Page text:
O Neills Bar

 

 

 

 

Situated in the historic heart of Dublin just a stones throw from Temple Bar is O´Neill´s. Around the corner from Trinity College, Grafton Street and the world-famous Molly Malone Statue, it´s the perfect place for a quiet pint, a tasty meal or a lively music session or just to rest your feet for a while. You´ll always be sure of a warm, friendly welcome.

 

If you want to experience an authentic Dublin bar, submerge yourself in O´Neill´s, Dublin pub culture at its finest. O’Neill’s has existed as a licensed premises for 300 years and is renowned for it´s ageless character and numerous alcoves, snugs, nooks and crannies. You can enjoy live traditional Irish Music here 7 nights-a-week, no admission charge.

Here for over 300 years

O’Neill’s has existed as a licensed premises for over 300 years, long before the street on which it was named. But the area of Suffolk Street has over 1000 years played a vital administrative, commercial and cultural role in the formation of Dublin history. In Viking times, this area was in its most powerful position as O’Neill’s is built on the exact location upon which the Norse “Thingmote” or Parliament was located. This Thingmote was an earthen mound which stood about 40 feet high and had a circumference of 240 ft. This mound was used by the Danes as the place where their laws were promulgated. Later King Henry II had a temporary palace built at the mound for his meeting in 1172 with the Irish chiefs. Here he received submissions from several Irish chiefs and entertained them with military displays. Later in Medieval times it served as a place for public entertainment and even executions. In 1681 it was levelled by order of the Chief Justice and the earth was used to raise the level of Naussau Street to prevent flooding. Excavations in Suffolk Street have unearthed weapons from the Norse period which are now in the National Museum of Ireland.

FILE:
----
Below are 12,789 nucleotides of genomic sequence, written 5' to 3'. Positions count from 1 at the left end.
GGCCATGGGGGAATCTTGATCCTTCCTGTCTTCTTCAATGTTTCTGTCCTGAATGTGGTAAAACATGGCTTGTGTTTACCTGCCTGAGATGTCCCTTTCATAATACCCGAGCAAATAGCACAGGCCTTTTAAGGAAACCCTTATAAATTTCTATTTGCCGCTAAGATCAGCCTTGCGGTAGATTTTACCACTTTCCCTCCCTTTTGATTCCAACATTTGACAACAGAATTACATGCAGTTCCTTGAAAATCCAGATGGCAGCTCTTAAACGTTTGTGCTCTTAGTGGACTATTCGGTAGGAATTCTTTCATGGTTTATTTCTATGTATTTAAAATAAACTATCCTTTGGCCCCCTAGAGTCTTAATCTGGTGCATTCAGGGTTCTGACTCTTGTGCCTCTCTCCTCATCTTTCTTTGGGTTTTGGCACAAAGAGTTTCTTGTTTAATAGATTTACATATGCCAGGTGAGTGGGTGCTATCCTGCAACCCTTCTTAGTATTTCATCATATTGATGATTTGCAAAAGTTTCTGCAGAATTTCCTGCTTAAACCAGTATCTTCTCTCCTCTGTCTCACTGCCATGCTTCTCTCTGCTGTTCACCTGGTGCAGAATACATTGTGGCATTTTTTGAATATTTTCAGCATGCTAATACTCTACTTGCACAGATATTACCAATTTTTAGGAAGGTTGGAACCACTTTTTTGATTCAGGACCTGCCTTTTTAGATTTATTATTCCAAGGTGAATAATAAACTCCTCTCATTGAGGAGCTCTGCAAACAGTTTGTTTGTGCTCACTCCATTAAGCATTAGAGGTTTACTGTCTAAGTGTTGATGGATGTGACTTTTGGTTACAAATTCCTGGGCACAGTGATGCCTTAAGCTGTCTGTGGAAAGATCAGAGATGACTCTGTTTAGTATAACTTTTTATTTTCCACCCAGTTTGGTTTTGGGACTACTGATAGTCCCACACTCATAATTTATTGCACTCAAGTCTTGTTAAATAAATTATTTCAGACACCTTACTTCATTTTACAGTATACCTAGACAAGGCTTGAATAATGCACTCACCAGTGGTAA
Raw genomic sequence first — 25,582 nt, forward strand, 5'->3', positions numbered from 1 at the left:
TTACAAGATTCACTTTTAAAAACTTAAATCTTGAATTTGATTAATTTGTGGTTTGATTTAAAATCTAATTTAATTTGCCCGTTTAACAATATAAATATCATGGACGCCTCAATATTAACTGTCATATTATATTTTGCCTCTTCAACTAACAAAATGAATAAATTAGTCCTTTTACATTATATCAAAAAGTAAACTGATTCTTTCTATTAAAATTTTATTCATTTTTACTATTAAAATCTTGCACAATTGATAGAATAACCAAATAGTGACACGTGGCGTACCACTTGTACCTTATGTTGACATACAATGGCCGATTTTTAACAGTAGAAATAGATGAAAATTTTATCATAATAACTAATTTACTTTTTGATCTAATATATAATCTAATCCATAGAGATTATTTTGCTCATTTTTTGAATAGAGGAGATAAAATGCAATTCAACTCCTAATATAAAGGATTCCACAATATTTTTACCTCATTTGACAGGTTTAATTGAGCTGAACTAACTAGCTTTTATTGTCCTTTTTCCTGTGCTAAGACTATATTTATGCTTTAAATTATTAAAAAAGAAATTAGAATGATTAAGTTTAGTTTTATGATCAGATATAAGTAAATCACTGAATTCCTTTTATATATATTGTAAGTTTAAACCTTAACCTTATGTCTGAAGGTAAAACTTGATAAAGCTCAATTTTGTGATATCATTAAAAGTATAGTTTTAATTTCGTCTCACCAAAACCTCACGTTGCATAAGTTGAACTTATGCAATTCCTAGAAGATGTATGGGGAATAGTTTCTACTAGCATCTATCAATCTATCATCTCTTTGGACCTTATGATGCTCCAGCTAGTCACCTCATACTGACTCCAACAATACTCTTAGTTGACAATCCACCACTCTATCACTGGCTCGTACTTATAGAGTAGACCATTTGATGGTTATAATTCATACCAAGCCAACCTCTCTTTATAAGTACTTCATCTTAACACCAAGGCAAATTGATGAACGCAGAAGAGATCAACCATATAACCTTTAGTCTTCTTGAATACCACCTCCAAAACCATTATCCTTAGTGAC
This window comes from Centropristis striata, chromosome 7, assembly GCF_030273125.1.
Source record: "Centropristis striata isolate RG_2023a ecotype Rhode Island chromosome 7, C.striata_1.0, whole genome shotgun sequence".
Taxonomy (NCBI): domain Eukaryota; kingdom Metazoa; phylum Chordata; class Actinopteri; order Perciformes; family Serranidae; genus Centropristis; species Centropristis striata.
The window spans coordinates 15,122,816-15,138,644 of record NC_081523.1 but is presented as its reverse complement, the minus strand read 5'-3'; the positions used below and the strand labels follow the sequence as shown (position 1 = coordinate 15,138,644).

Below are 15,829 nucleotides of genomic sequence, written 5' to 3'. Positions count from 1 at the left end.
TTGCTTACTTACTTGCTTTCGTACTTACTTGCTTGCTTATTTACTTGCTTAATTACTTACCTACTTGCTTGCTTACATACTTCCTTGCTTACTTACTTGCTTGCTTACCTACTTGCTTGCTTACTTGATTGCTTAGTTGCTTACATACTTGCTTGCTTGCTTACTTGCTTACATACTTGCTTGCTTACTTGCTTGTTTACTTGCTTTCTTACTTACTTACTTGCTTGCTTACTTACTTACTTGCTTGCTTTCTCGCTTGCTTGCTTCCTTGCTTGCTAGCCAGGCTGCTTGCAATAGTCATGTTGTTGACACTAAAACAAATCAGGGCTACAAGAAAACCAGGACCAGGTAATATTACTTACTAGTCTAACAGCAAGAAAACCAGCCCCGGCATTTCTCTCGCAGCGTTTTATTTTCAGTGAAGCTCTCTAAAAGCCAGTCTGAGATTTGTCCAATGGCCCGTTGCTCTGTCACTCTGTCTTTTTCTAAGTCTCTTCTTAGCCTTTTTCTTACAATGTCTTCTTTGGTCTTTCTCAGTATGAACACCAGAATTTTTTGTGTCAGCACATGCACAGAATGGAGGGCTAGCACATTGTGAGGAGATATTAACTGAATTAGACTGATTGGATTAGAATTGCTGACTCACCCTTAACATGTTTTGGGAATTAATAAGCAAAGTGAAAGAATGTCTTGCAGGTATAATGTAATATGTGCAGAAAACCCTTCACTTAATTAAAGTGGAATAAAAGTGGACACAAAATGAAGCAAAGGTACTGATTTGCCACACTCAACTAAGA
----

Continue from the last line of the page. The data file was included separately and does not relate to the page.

House of Parliament

In eighteenth century Dublin, Suffolk Street was a much sought after commercial and residential area, being in such close proximity to the Houses of Parliament on College Green and to Trinity College and Dublin Castle. In 1716, Robert the 19th. Earl of Kildare resided here before retiring to Leinster House, which was designed by the famous architect Richard Castle who also lived on Suffolk Street. Castle was also responsible for designing the Music Hall in Fishamble Street in addition to undertaking the original drawings to Parliament House on College Green. John Villiers, the Earl of Grandison and John Philpot Curran, the famous lawyer, statesman and father of Sarah Curran (engaged to Robert Emmet).

The section of modern day O’Neill’s pub, which runs into Church lane was in 1792, the site on which “The Press” was printed. This was a Republican newspaper of the original Wolfe Tone definition founded by Arthur O’Connor, who was responsible for directing much support and sympathy towards the United Irishmen in 1798. Some years previously in 1783, William Butler printed the Volunteers Journal or the Irish Herald at the same office.

 

Kit List House Sound System.

2 x cloud Z8-

8 x NAD 12 channell amplifiers.

16 x EV ZX1

32 x Monitor Audio Radius 90

Stage Sound System.

2 x FBT Pro Max 12

1 x Dynacord 12 channell desk

TV System.

1 x 80 inch SHARP LED smart TV

1 x 70 inch SHARP LED smart TV

4 x 60 inch SHARP LED TV

6 x 40 inch LG 3d TV

1 x 42 inch PHILIPS PLASMA

2 x MITZUBISHI XD 600U projectors

1 x 120 inch screen

1 x 100 inch screen

HD Signal to all screens.